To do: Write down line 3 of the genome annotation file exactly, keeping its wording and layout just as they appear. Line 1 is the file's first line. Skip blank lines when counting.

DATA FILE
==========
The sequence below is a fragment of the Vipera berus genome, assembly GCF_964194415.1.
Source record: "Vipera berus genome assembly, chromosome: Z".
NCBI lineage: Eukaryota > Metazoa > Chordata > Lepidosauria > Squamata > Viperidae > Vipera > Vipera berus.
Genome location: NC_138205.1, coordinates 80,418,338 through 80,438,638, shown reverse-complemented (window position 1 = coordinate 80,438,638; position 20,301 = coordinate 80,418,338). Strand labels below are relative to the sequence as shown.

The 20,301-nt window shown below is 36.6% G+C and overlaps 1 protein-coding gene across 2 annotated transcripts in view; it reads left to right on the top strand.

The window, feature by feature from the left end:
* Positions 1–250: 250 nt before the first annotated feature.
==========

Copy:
NCBI lineage: Eukaryota > Metazoa > Chordata > Lepidosauria > Squamata > Viperidae > Vipera > Vipera berus.